Diary of a determined woman with borderline personality disorder: 1992-2008


Written by Sharon Howard

Editor’s Note: This is Part I of a two part series.  Part II will be published October 16th, 2011.

Added October 16th 2011: Read Part II here.



It was September 1992 when I was first admitted to hospital having taken an overdose with alcohol and slashed my arms and wrists.  Aged just 15 I wanted to die, suffering from bullying at school, not having many friends and my family were unsupportive, barely noticing the difficulties I was having and failing to do anything to help deal with my reports of the bullying situation at school.  The bullying had been ongoing since I had entered secondary education in 1988. My attendance was poor and I began to self harm, shoplift, sleep around, abuse solvents and drink alcohol on a daily basis.

My time on the children’s ward was short, I think mainly because I was kicking up such a stink to get out of there.  It was an awful experience, still alone, no visitors came for me, I was the oldest one on the ward and the nurse in charge of my care would dig her nails into the cuts on my wrists when taking my pulse. It was at this point I realised no-one would care if I had died, no-one would miss me, because no-one cared anyway. I had to stay for the weekend as my mom (who I lived with) had gone away for the weekend with her boyfriend – despite me having ended up in hospital, but as soon as they were back I was released. Yet, despite this empty feeling and knowledge that I was truly alone, I no longer wanted to die, instead I wanted to make as much of a success of myself, for myself and screw the world as possible – I’d show them all what they were missing out on by not wanting to know me – ‘Me against the world’, the mantra I came to live by.

Following my release I was treated in the adolescent psychology services for 2 sessions and given Fluoxetine for 4 months before I stopped taking the pills as I didn’t think they were helping. At this age drawing was my own personal therapy.

Diagnosis – depression.



Over the next few years I met my future husband, had two children who both had medical problems and moved home several times.  Coping with two very sick young children began to take its toll on my health and my partners attitude didn’t help much, he was short tempered (not violent, just snappy)and depressed which just made my own problems seem worse.  I continued to feel unhappy with my life, I had inquired about college courses with the aim of studying Law, I wanted to be a lawyer, but my caring responsibilities for the babies and being on benefits meant I couldn’t afford nursery care and the crèches wouldn’t take the children until they were one.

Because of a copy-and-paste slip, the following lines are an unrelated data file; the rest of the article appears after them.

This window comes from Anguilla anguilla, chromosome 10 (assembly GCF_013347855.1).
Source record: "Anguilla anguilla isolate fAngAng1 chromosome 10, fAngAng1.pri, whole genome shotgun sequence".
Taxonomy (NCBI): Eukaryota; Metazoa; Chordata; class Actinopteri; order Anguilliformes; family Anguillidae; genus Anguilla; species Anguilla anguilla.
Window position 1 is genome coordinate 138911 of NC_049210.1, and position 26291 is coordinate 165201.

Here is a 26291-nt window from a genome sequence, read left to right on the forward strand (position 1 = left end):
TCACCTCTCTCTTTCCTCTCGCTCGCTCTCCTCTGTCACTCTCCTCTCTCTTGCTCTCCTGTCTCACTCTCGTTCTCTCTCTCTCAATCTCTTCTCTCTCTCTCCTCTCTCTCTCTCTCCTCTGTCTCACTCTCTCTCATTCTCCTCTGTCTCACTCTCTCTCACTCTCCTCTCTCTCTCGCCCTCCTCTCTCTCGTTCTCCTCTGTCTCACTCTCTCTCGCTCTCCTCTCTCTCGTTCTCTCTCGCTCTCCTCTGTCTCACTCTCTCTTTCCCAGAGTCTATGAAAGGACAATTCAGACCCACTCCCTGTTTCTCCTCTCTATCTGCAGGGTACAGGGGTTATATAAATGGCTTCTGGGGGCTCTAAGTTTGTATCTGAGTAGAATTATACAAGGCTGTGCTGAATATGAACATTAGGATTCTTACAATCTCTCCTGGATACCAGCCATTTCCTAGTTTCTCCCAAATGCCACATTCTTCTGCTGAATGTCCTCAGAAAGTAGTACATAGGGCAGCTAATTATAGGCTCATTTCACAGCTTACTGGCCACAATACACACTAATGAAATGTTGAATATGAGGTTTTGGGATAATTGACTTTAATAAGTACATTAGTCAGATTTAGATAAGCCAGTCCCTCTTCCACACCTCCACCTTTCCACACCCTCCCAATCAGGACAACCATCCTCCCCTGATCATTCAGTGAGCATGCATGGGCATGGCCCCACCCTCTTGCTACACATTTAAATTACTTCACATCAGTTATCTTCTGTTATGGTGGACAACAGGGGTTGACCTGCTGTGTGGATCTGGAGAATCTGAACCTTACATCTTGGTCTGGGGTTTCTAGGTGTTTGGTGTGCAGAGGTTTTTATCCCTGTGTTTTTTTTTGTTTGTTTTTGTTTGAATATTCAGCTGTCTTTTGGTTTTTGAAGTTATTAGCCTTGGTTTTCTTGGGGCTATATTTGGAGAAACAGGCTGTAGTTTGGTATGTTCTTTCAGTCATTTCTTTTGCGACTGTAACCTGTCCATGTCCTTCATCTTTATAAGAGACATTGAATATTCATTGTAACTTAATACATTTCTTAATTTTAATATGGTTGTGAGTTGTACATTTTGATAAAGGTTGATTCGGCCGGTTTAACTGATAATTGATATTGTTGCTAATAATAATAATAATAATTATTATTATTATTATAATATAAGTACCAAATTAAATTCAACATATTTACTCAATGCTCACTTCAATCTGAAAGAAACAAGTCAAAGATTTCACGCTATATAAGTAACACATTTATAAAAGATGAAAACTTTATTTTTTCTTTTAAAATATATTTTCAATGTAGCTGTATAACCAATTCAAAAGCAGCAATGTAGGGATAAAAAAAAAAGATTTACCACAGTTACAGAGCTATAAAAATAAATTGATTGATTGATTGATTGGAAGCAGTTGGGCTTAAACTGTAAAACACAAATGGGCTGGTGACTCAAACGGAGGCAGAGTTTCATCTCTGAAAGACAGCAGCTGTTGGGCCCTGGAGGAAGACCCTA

It was difficult for me to just be at home during this time, having a career was important to me because I wanted to achieve something special, I didn’t want to be just another statistic – teen mom, from a low income background who never made anything of herself.  I wanted to be financially independent, not relying on benefits, not being a ‘stay at home’ mom.  And I wanted something I could be proud of, an achievement that would make others proud of me.  I knew I was clever and wanted to show this.

As result of feeling so unstable and useless in January 1995, aged 18 it became too much for me and I took an overdose of Paracetamol and was referred to a Community Psychiatric Nurse, which wasn’t very helpful and I didn’t go for long.

Diagnosis – depression.



In 2000, aged 23, I was self-harming again, going out drinking, having panic attacks, smoking marijuana and had a one-night stand with a friend.  All things I now know to be elements of BPD – impulsivity and self-harm.

I had married in November 1999 and soon after discovered that my husband had been lying to me for the past 7 years we had been together.  My trust was destroyed and I felt guilty for no longer wanting to be with him as he had also been diagnosed with a brain tumour in 1998 and my son had developed severe epilepsy the same year.  Again there was just too much to cope with unsupported and by now I was juggling voluntary work and studying with my caring responsibilities for all 3 family members.

My resolve to be successful never went away. I continued to study hard throughout my married life, but due to feeling ‘obliged’ to put my family’s needs first I was unable to gain paid employment.  So, studying and charity/voluntary work were the steps I could take towards success without neglecting my duties until the time came that I could make use of all the experience gained from these roles to gain paid employment in a career and the success I always wanted to achieve.

My husband refused to go to relationship counselling, his own mood and attitude were even more temperamental and friends had started to drift away because of his attitude. After 3 months of suffering feeling empty, worthless and suicidal I went to my GP for help and was referred to community psychiatric services again. They wanted me to take Venlafaxine, but I refused to be medicated and was referred for cognitive behaviour therapy and counselling. I found it helpful for a while but by November 2000 I stopped attending, I don’t know why but I probably felt I didn’t need it anymore.

Diagnosis – Recurrent depressive disorder.